09 December 2007

Next steps...towards the far horizon

Nicolas Rothwell, the Northern Territory- based journalist, has gone into print twice in the last week analysing the situation in the Territory since the previous Coalition government launched its intervention into indigenous communities several months ago.

The first, "Aboriginal surprise", is in the British magazine Prospect. I've not yet read the full article as it's only available (unless you can access it via a library's online database) if you pay, though The Australian published an extract in its Cut and Paste section:

Things have already begun to play out in intriguing ways in the deep deserts where the intervention task forces began their work in August. School attendance is up, communities are quieter, crime is down. Why, then, the hand-wringing and the outrage heard in the state capitals of southern Australia? Surely the mainstream population might be expected to welcome such an injection of resources into the deserts and the far north? That, though, would be to misunderstand the strange condition of the Australian intelligentsia and its intense engagement with indigenous causes.

Polls suggest that most Australians are mildly in favour of the intervention, to the extent that they care at all about Aboriginal matters, but the shrill hostility of the progressive classes drowns out this approval. In the rallies, television panels and opinion pages, it is not an intervention but an "invasion", a land grab, a rollback of Aboriginal rights, an episode that brings shame on the nation.

This mood of indignant moral fury on indigenous questions has become, over the past decade of conservative government, a key characteristic of a certain segment of Australian society one might call the "reconciliation class". Its moment of glory was a mass walk across the Sydney Harbour Bridge (in 2000), when a quarter of a million demonstrators gathered in support of indigenous reconciliation. This largely metropolitan tendency has been deeply hostile to the Howard government, regarding the presence of a conservative populist at the helm of the nation as an insult.

For three decades, the standard setting for the management of indigenous affairs has been the enlightened Left's welfarist prescription, a prescription now being shredded by the "emergency response". These ideological dimensions explain much of the fire in the anti-intervention rhetoric, as all eyes turn to the little communities of the Northern Territory.

The second piece "No time for dreaming" is in The Weekend Australian. Rothwell knows the Territory well: read his recent book Another Country if you don't believe me.

[Prime Minister] Rudd can opt to maintain the drastic social engineering package on trial in the desert and Top End; he can roll back its coercive bite and impact or sharpen its effects and broaden its geographic scope. On the choices he makes, and their success, depend the fate of a people, the future of remote communities and even, in the long run, the economic structure of the inland and the north.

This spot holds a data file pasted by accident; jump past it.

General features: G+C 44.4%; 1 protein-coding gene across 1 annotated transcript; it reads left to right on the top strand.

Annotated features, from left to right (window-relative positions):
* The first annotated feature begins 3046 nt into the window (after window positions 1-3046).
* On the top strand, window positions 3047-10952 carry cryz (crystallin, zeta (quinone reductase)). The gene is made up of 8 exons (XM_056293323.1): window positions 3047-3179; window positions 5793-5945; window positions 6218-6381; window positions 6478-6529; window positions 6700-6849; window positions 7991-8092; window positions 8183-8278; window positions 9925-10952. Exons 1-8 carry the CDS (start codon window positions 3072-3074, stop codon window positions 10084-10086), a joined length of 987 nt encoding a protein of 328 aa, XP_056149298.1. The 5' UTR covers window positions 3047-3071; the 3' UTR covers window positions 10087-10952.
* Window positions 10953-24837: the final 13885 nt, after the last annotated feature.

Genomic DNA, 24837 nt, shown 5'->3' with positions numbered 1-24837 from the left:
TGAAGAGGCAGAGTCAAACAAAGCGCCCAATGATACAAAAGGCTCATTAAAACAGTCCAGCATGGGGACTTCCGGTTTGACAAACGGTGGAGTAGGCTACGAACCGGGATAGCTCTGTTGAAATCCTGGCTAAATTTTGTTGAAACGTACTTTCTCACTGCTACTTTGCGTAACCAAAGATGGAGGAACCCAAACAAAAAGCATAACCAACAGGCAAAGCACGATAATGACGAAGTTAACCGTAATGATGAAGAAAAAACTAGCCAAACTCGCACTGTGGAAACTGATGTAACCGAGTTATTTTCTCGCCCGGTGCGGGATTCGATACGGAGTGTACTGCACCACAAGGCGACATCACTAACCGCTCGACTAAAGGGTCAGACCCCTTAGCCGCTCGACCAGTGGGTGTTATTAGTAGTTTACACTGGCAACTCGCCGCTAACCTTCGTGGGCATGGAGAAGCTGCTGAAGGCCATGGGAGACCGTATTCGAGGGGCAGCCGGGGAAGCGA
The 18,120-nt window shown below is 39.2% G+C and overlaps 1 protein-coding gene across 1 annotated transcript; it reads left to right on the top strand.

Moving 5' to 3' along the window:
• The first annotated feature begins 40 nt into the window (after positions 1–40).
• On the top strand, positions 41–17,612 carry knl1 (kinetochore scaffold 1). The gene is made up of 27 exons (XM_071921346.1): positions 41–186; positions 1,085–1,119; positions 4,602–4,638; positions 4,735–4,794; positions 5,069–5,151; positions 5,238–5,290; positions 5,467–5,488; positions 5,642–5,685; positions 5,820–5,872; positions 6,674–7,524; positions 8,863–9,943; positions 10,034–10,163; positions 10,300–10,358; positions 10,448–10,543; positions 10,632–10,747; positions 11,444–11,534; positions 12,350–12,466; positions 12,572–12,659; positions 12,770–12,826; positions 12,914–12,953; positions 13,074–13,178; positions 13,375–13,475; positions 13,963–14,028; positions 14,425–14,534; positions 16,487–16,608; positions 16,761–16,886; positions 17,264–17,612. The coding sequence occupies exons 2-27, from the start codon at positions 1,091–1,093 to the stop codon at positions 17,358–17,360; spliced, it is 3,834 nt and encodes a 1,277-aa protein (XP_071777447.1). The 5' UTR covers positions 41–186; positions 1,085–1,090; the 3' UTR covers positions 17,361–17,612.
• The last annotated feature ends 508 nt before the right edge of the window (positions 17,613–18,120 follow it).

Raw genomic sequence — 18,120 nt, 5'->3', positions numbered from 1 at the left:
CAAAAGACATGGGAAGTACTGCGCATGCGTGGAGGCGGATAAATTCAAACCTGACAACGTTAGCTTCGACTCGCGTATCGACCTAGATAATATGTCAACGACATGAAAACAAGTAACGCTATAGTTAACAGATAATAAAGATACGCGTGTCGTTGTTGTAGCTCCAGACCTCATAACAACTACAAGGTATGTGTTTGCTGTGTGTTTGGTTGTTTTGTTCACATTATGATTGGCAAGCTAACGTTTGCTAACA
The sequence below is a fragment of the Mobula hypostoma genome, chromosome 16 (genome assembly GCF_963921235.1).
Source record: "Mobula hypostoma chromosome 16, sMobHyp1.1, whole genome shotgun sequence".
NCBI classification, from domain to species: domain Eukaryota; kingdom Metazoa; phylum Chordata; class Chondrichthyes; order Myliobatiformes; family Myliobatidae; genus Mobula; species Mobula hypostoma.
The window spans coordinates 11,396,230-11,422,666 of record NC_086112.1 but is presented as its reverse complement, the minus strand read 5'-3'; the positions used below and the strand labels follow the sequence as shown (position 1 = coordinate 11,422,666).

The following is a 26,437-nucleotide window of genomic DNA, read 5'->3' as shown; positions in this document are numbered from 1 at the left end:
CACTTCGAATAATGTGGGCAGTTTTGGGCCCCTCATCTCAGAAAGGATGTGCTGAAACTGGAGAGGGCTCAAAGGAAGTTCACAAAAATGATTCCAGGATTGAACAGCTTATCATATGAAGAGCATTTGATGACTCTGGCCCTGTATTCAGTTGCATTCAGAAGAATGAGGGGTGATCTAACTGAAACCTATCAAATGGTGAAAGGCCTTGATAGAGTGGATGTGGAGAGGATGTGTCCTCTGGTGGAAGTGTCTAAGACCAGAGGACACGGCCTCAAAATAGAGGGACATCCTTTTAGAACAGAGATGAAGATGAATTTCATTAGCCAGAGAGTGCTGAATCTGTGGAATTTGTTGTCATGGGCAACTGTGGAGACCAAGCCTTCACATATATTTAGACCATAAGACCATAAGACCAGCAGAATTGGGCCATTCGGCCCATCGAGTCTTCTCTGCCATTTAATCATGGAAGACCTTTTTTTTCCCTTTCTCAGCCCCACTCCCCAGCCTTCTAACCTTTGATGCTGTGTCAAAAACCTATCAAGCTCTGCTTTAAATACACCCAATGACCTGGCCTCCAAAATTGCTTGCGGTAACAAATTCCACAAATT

[ Indigenous Affairs Minister] Macklin has been receiving her departmental briefings this week, in private, and knows the inside story of the intervention and the trends and patterns across the remote Aboriginal domain. Despite strong signs that the federal taskforce's initial efforts are succeeding - school attendances in the centre are up as much as 30per cent, while gambling and domestic violence are down - the overall landscape remains sombre.

Vast sums have been poured into Aboriginal development during recent years, but they have been ineffectual. There is virtually no economic activity and most of the remote communities remain surreal fiefdoms presided over by outside administrators.


Opponents of the intervention denounce it as an invasion and call for it to be wound back. Supporters see it as the last opportunity to prevent social meltdown in a damaged world.


Rudd's strategy is becoming clear; it has been telegraphed by his ministerial picks and his administration's first position statements. It will be underlined by key appointments to the commanding heights of the bureaucracy in coming weeks. Its intellectual rigour and consistency will be sharply tested by the political challenges lying close ahead.

Macklin is the key choice. By opting for his established shadow minister, Rudd has also opted for Macklin's view of Aboriginal affairs, which has been substantially shaped by deep contacts with the pro-intervention Aboriginal leadership during the past six months. The new minister shares the key beliefs of the radical reform camp; she telegraphed them in uncompromising fashion in these pages last weekend . Her view is that the crisis in remote indigenous communities can be best addressed by pragmatic measures, such as restrictions on alcohol spending to control the plagues of addiction and family violence.